Augur (REP), a decentralized peer-to-peer platform enabling its users to make any real-life predictions, has introduced a new bet on Ethereum Classic (ETC).

On Jan 8, the oracle platform offered a bet on ETC getting delisted from Coinbase, one of the world’s most popular crypto exchanges. Such betting might only add fuel to the fire for the already depressed cryptocurrency.

Ethereum Classic, which is currently the 18th largest cryptocurrency by market cap, made its way to Coinbase at the beginning of Aug 2018. Just five months later, users of the Augur platform are making wagers on whether Coinbase will delist the ETC trading pairs on the consumer exchange before Jan 1, 2020 — at which time it will expire. At the time of writing, there was only 0.7600 ETH staked on the bet, while the outcome of delisting was estimated at 76 percent.

Walking Disaster

The crypto community believes this attitude is related to the most recent ETC woes, including a recent 51 percent attack on its network and the key shutdown of the ETC development team.

At the beginning of December ETCDEV, the leading development company for the Ethereum Classic Network announced it was to cease its activities due to the lack of necessary funding. Before its closure, it desperately tried to raise financing from the public but was unable to meet its goal.

ETCDEV was the best-known team among the other ETC network developers, as well as being the only team focused solely on building and maintaining projects on Ethereum Classic. Thus the ETCDEV shutdown proved to be a devastating blow to the whole ecosystem as a whole.

At the beginning of this week, Ethereum Classic suffered again when it fell victim to a 51 percent attack on the ETC blockchain. Interestingly, ETC developers first tried to deny the fact.

In an initial tweet deleted shortly afterward, they explained that the hash rate had come from testing new 1,400/Mh Ethash machines by ASIC manufacturer Linzhi. They also insisted it was selfish mining, while no double spends had been identified.

However, several crypto exchanges didn’t agree with this. Notably, it was Coinbase that first announced the attack on its blog. The company detected a ‘deep chain reorganization’ of the ETC blockchain, including double spends, as early as Jan 5. In response, Coinbase immediately paused all interactions with the ETC blockchain.

Two more exchanges, Coincheck and BitFlyer, followed suit and also disabled ETC trading to protect users’ funds. According to the update of January 7, Coinbase detected repeated deep reorganizations on the network, with multiple double spend cases totaling 219,500 ETC (~$1.1M).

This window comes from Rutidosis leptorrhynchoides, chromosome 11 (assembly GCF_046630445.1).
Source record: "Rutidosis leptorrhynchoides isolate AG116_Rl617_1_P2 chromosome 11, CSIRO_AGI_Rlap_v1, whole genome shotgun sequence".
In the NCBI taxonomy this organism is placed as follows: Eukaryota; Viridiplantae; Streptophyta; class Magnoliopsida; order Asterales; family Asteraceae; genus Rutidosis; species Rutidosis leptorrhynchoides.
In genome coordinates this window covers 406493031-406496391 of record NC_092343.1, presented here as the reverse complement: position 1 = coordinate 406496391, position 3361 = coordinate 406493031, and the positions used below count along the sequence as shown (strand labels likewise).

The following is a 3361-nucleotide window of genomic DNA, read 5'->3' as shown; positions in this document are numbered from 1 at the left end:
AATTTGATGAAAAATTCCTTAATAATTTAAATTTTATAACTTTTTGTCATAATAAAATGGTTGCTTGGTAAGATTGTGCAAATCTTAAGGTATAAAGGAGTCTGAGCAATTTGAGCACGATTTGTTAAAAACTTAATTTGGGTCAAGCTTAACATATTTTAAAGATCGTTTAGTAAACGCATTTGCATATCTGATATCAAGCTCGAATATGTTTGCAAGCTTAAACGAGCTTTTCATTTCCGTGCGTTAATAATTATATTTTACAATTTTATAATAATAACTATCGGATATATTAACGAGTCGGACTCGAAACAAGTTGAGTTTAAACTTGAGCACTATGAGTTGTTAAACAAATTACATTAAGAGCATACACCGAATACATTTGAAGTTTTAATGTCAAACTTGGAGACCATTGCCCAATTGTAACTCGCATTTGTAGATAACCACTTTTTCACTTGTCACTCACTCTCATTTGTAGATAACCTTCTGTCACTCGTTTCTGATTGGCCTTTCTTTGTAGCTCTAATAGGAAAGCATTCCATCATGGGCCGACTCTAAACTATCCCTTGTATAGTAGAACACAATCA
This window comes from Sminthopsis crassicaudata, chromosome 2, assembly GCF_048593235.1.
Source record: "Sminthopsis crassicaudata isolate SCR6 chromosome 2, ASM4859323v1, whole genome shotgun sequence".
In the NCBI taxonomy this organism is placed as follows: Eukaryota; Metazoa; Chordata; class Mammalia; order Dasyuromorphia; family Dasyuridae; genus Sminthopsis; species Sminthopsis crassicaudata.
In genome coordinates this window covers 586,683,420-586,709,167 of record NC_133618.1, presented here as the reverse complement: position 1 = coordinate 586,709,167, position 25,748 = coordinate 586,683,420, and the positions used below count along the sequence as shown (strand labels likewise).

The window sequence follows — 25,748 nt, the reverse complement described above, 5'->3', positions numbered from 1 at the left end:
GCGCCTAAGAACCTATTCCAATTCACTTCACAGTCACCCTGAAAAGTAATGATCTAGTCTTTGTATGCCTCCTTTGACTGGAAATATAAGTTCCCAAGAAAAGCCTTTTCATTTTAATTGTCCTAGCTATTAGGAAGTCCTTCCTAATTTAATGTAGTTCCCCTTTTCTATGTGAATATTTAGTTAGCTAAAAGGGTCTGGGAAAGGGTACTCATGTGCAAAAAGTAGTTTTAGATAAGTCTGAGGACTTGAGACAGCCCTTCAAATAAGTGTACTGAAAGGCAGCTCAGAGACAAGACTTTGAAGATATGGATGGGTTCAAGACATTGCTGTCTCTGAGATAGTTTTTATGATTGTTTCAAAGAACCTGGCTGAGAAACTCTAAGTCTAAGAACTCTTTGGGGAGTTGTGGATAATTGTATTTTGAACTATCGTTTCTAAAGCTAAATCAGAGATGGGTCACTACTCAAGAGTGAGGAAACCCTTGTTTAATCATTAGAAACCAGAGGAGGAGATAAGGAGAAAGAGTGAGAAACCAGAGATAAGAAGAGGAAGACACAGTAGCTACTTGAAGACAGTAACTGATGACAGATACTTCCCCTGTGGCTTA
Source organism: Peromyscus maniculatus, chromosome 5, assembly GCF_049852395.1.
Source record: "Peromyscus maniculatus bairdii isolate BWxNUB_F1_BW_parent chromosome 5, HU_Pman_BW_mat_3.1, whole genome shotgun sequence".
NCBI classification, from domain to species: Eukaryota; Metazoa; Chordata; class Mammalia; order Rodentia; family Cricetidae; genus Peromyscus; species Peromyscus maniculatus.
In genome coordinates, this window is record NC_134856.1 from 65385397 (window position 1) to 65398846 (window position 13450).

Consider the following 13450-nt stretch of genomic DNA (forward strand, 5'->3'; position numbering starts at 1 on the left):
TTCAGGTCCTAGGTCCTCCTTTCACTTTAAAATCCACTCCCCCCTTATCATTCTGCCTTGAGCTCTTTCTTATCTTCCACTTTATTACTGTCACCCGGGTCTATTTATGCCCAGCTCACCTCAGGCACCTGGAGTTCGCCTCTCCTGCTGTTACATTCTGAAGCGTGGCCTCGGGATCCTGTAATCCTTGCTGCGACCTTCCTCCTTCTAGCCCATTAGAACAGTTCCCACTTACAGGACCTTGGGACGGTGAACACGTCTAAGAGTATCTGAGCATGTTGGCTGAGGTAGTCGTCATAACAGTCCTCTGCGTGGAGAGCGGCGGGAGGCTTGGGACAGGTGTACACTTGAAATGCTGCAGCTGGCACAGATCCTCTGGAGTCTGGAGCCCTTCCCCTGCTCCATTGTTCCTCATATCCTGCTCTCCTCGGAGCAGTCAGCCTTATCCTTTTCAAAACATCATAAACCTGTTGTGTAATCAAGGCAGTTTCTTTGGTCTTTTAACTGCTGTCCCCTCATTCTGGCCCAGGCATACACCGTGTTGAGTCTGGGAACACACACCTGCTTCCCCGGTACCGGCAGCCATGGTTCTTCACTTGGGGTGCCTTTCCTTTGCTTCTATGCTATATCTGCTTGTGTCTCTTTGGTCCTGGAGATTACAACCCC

Vulnerable Algorithm?

Currently, it still remains unclear who gained control of the majority mining power on the ETC network. However, the latest development once again raised the issue of the security of the PoW algorithm.

ETC as a cryptocurrency emerged as a result of the Ethereum hard fork in 2016. One of its distinguishing features at that time was its developers’ reluctance to switch over to a proof-of-stake (PoS) consensus protocol. Instead, they insisted on a PoW algorithm requiring a network of ‘honest’ miners to process transactions.

In light of this, some members of the crypto community emphasize the inherent vulnerability of this methodology to the threat of 51 percent attacks – which is not the case with the PoS algorithm.

Indeed, there is always a chance some that some bad characters take control of more than 50 percent of the network’s hashrate to manipulate it. Accordingly, there’s always a threat to cryptocurrencies based on a PoW protocol, including ETC.

Self-Fulfilling Prophecy

Coinbase’s active involvement in notifying the community about the attack on ETC has become a wake-up call for many. Now, some people suppose that the anxious exchange will try to maintain its reputation by withdrawing its support for the vulnerable cryptocurrency.

Amid such sentiments, the bet on Augur might only turn up the heat. No matter how small it is now, it could prove to be a sort of self-fulfilling prophecy. Emin Gün Sirer, a professor at Cornell University and a famous computer scientist, in his Twitter account has already called the bet “an assassination market for ETC.”

After all, such is the nature of the gambling and prediction markets. The less likely a future event is, the bigger the reward you can earn for predicting the outcome, and it will surely be a bitter irony if an Ethereum-based platform takes a heavy toll on Ethereum Classic.

Do you believe Coinbase will delist ETC by the end of 2019? Let us know your thoughts in the comments below!